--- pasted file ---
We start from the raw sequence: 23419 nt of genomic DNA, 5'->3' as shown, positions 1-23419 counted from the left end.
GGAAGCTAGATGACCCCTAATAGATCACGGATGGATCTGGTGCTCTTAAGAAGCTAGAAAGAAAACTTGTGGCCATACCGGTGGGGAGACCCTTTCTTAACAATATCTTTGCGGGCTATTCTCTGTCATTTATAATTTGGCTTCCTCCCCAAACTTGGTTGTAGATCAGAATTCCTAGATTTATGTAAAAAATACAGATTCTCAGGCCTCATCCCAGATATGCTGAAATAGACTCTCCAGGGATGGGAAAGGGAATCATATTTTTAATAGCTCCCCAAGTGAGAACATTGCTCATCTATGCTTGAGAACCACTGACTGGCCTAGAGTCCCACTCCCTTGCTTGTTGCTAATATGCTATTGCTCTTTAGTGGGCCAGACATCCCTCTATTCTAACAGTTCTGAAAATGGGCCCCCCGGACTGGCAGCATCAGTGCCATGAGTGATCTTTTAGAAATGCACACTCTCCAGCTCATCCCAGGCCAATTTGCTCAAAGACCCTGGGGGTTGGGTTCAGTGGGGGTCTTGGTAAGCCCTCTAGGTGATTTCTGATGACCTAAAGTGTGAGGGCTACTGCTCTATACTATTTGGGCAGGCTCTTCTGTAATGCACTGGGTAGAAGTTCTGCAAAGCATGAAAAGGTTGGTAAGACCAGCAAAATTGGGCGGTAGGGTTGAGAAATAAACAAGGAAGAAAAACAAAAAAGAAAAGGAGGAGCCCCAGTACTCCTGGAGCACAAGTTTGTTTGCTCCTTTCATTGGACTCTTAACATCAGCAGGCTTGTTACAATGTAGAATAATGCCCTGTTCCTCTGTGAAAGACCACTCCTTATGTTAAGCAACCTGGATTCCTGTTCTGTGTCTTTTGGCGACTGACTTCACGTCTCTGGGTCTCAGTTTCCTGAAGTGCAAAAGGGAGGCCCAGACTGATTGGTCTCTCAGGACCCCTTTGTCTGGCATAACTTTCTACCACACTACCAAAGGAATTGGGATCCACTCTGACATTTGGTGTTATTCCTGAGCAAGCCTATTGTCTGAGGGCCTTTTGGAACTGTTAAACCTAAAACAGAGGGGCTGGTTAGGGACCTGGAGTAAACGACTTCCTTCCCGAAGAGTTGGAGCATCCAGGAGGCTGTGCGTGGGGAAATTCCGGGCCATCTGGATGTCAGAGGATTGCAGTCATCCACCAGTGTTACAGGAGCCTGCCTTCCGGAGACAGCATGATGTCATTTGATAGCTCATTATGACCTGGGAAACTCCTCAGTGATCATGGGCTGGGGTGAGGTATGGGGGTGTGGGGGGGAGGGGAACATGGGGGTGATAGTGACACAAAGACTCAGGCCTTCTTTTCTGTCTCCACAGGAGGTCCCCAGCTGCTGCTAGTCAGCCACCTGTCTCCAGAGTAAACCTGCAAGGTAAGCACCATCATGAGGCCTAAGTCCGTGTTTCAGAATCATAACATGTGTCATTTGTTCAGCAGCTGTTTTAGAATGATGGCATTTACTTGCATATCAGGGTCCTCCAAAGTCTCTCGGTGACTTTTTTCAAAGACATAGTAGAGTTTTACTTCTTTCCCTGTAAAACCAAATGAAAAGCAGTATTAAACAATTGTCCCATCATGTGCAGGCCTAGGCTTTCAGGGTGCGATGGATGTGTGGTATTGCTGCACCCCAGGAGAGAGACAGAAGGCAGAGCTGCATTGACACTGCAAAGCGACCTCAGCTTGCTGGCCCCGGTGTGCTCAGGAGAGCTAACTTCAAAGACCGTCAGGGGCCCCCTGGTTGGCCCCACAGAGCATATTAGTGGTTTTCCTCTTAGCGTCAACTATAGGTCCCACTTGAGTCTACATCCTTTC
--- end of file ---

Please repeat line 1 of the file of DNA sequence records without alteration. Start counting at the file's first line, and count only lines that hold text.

We start from the raw sequence: 23419 nt of genomic DNA, 5'->3' as shown, positions 1-23419 counted from the left end.